The Australian Accounting Standards Board (AASB) has released Exposure Draft ED SR1 Australian Sustainability Reporting Standards – Disclosure of Climate-related Financial Information to propose climate-related financial disclosure requirements.

Climateworks supports the introduction of mandatory climate-related financial disclosure, with the aim of reducing barriers to investment in Australia’s pathway to net zero.

These standards provide a crucial opportunity to help mobilise private investment for corporations to finance their transition to net zero, through improving transparency and ensuring Australian corporations stay competitive given the changing international regulatory landscape.

Climateworks supports the introduction of standards that create disclosures that will allow investors, shareholders and regulators to assess climate- and nature-related risk and the actions that entities are taking to reduce their exposure to risk.

We note that standards for this work are expected to evolve as international expectations around disclosure changes.

This is particularly relevant to the work of the Taskforce for Nature-related Risk Disclosure and on the disclosure of transition plans, and setting standards to ensure such plans are credible.

Overall, Climateworks supports the framework introduced in the Exposure Draft as a first step towards additional disclosures in the future.

In particular, Climateworks supports the AASB proposals that:

  • scenario analysis must include a 1.5°C-aligned scenario.
  • entities with a non-material risk should be required to present why they should be exempted from reporting.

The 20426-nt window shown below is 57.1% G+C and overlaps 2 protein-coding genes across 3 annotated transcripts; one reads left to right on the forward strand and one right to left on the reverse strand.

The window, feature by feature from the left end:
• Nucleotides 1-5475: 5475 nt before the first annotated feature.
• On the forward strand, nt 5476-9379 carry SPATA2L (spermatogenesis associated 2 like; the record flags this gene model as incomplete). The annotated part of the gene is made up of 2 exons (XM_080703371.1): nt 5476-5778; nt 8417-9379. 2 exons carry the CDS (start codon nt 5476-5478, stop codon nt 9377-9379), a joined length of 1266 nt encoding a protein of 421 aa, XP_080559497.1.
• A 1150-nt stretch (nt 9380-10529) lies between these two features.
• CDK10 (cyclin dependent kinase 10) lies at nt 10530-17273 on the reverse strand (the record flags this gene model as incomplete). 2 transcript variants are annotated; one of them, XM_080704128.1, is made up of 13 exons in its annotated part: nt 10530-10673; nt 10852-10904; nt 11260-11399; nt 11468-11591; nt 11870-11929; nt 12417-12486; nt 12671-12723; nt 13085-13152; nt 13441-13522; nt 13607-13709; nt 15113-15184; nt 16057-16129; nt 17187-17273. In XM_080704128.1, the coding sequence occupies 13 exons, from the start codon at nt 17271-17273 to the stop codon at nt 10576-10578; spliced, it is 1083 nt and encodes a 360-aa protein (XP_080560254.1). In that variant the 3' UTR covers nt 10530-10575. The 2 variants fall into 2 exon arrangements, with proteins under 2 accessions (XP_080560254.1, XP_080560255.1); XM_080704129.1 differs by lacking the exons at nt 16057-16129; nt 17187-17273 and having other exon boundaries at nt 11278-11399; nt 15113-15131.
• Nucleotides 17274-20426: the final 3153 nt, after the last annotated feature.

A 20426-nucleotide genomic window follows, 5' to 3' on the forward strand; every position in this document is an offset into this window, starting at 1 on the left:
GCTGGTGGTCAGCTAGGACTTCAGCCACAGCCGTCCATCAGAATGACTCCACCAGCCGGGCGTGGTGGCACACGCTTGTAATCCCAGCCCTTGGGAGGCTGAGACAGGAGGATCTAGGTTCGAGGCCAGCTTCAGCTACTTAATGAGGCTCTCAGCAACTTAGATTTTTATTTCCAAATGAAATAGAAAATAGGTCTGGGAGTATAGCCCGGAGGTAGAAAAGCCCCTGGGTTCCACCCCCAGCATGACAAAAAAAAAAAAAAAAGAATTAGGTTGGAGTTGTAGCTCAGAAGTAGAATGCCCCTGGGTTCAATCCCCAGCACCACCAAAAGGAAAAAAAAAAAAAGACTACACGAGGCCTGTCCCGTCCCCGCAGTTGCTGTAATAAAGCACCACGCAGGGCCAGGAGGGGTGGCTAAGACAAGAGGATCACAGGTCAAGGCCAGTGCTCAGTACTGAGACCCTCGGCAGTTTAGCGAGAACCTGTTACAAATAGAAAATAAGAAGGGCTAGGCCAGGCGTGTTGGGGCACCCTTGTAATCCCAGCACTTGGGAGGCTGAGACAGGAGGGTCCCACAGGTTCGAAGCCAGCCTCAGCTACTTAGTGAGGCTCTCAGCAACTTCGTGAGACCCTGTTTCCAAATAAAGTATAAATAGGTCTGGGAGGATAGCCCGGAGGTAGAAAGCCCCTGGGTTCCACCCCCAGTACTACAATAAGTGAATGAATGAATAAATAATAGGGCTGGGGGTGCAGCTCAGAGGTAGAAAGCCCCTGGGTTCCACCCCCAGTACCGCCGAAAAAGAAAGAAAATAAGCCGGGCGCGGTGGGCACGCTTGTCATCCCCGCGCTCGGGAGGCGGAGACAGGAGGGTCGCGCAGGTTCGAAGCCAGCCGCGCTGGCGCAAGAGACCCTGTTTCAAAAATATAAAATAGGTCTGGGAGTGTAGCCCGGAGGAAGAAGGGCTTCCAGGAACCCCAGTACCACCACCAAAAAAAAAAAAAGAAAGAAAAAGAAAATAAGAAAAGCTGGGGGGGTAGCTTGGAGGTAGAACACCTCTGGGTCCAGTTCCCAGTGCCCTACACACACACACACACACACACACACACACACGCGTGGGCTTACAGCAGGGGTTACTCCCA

• mandatory standards should be implemented as per the timeline set out in the exposure draft legislation.

To strengthen the standards proposed, Climateworks recommends that the AASB:

  • review wording in the Exposure Draft to clarify that scenarios used should be both ‘Paris-consistent’, and specific to Australia
  • set standards that include requirements for entities to prepare a credible transition plan as part of their mandatory climate disclosures
  • propose to Treasury that every entity that has a material risk should have a credible transition plan, in line with international best-practice
  • highlight to Treasury the weaknesses of relying solely on the National Greenhouse and Energy Reporting Act (NGERs) for methodologies for reporting data, especially as regards methane
  • include Australian Carbon Credit Units (ACCUs) in a separate category for a time limited period for the carbon credit used. Highlight with government and the Clean Energy Regulator that the lack of serialisation of ACCUs means they do not meet ISSB standards for mandatory disclosure
  • propose that the Department of Finance standards for Stream 1 and Stream 2 Commonwealth entities and Commonwealth companies are consistent with the transparency and ambition provided by the AASB standards for mandatory corporate disclosures
  • clarify the specific circumstances in which data can be withheld for commercially-sensitive reasons
  • monitor and align executive remuneration with the entity’s stated climate metrics and targets, disclosing at a minimum:
    • a description of whether and how climate-related considerations are factored into executive remuneration
    • the percentage of executive management remuneration recognised in the current period that is linked to climate-related considerations
  • expand disclosure requirements to include financed emissions and sustainable finance/funding targets to achieve the objectives of the Sustainable Finance Strategy
  • designate the relevant requirements for assurance to a broader group of suitably accredited professionals, together with Audit and Assurance Standards Board (AUASB) and the Treasury
  • collaborate with Australian Securities and Investments Commission (ASIC) to bring digital sustainable financial reporting to Australia as soon as ISSB finalises the IFRS Digital Financial Reporting
  • signal clear next steps after mandatory disclosure and scenario analysis are implemented, as part of the broader Sustainable Finance Strategy
  • work with government to implement capability-building and training programs focused on clarifying what entities need to do specifically to meet the standards.